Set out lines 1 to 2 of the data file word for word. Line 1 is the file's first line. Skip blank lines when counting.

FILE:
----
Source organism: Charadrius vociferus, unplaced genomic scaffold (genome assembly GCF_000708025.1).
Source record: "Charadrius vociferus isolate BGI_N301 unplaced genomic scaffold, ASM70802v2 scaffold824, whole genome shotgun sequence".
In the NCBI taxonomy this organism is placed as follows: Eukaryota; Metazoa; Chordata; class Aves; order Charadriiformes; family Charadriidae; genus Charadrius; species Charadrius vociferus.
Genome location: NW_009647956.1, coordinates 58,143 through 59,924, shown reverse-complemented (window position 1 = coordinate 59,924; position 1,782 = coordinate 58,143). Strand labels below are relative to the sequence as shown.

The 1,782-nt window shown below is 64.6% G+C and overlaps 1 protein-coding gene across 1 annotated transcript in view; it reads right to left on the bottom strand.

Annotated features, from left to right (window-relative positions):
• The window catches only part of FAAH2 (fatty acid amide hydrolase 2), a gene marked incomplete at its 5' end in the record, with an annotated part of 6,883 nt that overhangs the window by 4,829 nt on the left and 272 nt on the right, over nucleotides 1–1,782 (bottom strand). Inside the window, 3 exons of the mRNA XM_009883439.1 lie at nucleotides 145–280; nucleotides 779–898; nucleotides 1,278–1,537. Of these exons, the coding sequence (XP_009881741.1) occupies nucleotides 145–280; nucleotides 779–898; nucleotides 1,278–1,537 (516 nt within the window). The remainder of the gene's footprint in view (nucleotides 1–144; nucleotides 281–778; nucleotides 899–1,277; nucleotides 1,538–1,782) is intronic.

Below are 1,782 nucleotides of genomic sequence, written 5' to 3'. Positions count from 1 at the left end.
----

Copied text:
Source organism: Charadrius vociferus, unplaced genomic scaffold (genome assembly GCF_000708025.1).
Source record: "Charadrius vociferus isolate BGI_N301 unplaced genomic scaffold, ASM70802v2 scaffold824, whole genome shotgun sequence".